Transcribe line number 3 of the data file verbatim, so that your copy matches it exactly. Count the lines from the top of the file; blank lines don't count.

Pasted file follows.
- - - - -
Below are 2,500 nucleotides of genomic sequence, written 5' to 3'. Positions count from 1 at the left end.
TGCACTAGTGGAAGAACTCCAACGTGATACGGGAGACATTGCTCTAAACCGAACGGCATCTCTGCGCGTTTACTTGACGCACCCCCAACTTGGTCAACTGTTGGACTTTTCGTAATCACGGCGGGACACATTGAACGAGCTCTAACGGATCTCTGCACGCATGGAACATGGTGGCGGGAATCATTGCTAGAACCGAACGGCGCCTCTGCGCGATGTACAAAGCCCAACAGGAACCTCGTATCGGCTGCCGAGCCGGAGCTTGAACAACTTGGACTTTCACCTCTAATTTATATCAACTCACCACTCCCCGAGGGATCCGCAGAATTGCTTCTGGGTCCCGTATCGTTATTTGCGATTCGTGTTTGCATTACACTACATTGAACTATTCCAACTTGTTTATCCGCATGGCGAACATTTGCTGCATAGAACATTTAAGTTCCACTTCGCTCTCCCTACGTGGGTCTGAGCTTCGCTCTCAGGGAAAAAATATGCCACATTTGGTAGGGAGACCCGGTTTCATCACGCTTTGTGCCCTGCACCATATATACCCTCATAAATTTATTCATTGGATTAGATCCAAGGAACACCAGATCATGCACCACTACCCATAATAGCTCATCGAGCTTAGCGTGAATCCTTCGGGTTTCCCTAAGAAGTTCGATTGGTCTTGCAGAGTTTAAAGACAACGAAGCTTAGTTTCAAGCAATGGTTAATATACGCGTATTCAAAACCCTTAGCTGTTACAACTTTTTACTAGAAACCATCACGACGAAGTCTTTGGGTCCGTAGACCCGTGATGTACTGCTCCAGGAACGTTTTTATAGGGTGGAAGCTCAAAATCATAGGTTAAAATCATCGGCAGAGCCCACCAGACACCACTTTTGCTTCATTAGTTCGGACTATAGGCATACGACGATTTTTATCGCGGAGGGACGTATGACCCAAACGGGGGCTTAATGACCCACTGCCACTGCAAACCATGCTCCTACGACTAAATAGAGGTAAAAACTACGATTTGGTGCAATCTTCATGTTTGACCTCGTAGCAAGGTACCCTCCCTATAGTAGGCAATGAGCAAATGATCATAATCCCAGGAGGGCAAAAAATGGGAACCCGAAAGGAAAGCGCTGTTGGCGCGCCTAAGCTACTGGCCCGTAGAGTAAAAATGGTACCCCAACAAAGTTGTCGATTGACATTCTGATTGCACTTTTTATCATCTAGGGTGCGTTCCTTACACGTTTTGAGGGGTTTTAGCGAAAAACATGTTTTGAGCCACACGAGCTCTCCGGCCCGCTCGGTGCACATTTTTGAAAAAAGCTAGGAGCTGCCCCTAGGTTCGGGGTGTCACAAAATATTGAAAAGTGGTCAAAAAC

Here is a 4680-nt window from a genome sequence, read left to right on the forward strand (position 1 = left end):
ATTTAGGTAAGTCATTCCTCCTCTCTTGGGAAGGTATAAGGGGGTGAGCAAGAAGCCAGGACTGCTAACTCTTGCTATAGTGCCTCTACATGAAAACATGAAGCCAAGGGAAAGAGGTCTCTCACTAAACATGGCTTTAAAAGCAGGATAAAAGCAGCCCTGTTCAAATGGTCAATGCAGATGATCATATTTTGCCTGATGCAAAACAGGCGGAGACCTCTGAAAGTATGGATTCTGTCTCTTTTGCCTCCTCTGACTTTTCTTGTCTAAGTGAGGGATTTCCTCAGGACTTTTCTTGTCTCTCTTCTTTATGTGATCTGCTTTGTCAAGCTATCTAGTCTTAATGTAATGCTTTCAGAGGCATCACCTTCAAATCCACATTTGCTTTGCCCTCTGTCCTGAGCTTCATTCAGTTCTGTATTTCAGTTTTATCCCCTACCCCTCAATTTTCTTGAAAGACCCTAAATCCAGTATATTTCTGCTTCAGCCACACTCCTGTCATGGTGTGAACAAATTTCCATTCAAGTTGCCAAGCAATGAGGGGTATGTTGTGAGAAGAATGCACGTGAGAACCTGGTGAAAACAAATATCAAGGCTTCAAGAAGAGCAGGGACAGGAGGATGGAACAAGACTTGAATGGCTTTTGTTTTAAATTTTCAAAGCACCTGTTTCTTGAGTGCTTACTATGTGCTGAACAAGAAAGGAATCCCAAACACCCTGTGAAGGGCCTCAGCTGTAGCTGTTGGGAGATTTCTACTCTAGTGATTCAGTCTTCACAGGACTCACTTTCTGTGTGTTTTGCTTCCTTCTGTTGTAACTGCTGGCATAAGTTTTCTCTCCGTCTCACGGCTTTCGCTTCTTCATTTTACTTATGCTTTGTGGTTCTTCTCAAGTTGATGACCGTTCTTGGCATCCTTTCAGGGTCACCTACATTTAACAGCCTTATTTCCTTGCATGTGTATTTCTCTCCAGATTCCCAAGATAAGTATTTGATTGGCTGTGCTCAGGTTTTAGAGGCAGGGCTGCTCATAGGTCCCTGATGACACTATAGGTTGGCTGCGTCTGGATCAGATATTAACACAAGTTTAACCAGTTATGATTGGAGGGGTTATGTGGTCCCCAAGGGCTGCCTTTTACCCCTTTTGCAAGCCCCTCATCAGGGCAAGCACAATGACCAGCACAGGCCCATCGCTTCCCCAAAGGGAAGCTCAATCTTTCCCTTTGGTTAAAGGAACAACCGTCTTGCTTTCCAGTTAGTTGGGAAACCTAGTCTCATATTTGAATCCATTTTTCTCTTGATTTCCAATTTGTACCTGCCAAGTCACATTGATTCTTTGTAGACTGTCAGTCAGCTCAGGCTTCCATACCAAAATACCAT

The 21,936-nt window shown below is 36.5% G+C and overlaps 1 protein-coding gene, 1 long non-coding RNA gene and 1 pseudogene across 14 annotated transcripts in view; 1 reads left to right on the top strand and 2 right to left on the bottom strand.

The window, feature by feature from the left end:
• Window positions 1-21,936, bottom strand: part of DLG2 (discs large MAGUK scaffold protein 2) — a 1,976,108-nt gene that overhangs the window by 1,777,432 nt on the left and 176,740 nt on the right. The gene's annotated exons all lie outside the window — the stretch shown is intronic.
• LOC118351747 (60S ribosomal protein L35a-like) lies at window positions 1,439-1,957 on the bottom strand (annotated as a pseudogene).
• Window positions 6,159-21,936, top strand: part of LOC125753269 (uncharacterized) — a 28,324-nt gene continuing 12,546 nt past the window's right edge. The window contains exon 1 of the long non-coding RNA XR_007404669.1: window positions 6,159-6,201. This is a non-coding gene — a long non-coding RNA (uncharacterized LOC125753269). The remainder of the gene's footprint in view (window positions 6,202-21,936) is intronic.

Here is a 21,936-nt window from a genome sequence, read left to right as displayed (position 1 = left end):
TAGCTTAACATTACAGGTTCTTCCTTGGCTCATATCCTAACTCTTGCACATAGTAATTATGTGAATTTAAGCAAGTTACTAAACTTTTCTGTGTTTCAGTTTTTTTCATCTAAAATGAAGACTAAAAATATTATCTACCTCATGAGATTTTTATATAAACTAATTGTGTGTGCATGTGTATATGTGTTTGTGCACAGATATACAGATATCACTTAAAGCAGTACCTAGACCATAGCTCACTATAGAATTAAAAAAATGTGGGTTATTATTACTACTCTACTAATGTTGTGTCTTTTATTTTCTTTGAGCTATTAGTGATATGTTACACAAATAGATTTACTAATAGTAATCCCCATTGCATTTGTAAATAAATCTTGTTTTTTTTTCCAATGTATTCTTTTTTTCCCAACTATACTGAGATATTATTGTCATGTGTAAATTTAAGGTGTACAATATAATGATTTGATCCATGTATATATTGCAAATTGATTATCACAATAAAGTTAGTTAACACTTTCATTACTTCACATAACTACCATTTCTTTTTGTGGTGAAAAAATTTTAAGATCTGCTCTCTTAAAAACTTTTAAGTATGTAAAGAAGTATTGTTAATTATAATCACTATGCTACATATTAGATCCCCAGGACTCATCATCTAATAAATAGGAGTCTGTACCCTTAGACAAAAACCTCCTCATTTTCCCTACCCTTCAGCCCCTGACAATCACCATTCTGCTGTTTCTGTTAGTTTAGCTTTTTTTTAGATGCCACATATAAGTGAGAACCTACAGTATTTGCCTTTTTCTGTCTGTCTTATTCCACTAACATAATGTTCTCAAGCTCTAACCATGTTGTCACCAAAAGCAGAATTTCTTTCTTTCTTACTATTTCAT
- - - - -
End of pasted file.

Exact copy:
Here is a 4680-nt window from a genome sequence, read left to right on the forward strand (position 1 = left end):